I took over the Biohazards column in Salvo Magazine from Paige Cunningham at The Center for Bioethics & Human Dignity. The Biohazards column addresses bioethics issues in our culture. For my inaugural piece, I wrote about selecting embryos for intelligence: “Gene Shopping: Will Selecting Embryos for IQ Be the New Eugenics?” (available by subscription)
I decided to write on this topic after reading about two companies that advertise being able to test embryos created from in vitro fertilization for cognitive disabilities. Although both companies say they do not want to select for high IQ, they point out that the same technology can be used to do this. The technology they are talking about is called genome-wide association studies. In my column I discuss whether it is actually feasible to select for intelligence and whether IQ is even something that we can measure.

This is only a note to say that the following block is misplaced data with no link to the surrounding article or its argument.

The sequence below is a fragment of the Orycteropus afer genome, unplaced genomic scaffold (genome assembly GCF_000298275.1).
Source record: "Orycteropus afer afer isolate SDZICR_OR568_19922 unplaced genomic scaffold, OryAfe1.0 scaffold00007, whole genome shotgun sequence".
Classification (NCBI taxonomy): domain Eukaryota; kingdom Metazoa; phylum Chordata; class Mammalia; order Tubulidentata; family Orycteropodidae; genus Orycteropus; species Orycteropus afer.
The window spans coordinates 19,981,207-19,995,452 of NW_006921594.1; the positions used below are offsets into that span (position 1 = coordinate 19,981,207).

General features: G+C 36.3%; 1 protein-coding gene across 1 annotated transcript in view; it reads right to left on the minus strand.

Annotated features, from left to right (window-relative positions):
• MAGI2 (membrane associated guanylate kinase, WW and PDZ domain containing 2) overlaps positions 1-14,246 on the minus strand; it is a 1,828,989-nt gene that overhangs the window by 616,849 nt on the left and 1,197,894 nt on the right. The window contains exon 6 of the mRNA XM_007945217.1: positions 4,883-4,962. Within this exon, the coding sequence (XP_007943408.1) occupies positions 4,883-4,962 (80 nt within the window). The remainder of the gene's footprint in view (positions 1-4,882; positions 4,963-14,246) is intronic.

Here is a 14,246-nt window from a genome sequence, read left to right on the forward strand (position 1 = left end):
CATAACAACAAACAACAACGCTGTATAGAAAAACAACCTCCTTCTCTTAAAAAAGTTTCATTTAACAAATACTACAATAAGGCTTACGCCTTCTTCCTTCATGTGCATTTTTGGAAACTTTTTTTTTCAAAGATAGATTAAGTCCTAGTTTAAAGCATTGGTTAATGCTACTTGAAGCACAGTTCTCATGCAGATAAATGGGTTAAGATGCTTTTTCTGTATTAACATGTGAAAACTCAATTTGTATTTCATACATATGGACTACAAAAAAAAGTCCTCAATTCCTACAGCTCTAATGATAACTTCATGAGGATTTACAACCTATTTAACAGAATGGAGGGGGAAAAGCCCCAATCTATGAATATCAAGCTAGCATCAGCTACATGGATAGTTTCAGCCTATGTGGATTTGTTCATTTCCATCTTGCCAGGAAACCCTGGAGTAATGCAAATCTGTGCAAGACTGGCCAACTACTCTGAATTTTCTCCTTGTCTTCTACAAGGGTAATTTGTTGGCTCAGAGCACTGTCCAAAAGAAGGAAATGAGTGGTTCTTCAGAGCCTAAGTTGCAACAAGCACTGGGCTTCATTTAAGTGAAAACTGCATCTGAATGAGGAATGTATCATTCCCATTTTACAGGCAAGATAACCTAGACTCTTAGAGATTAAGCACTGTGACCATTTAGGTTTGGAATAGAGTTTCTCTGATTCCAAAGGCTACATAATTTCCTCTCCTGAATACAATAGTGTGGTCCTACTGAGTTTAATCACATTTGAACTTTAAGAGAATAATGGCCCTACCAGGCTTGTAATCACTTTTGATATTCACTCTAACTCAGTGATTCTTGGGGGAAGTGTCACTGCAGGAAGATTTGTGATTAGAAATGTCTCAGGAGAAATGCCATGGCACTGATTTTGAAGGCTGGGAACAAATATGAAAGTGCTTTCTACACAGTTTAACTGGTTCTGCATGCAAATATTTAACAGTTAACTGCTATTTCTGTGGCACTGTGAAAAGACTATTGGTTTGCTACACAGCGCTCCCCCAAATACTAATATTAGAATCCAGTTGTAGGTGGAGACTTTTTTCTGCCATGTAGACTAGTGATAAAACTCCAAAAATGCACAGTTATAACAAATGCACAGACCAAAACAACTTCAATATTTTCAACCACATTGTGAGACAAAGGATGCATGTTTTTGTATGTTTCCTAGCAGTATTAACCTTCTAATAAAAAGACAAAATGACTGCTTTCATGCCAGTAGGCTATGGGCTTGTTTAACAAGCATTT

I believe the science behind this is pretty spurious. But, whether or not genome-wide association studies can really measure IQ, is beside the point. Parents believe it, the company sells it, and the embryos that do not measure up are rejected. This sounds very similar to twentieth-century eugenics, but with the trappings of autonomy and choice.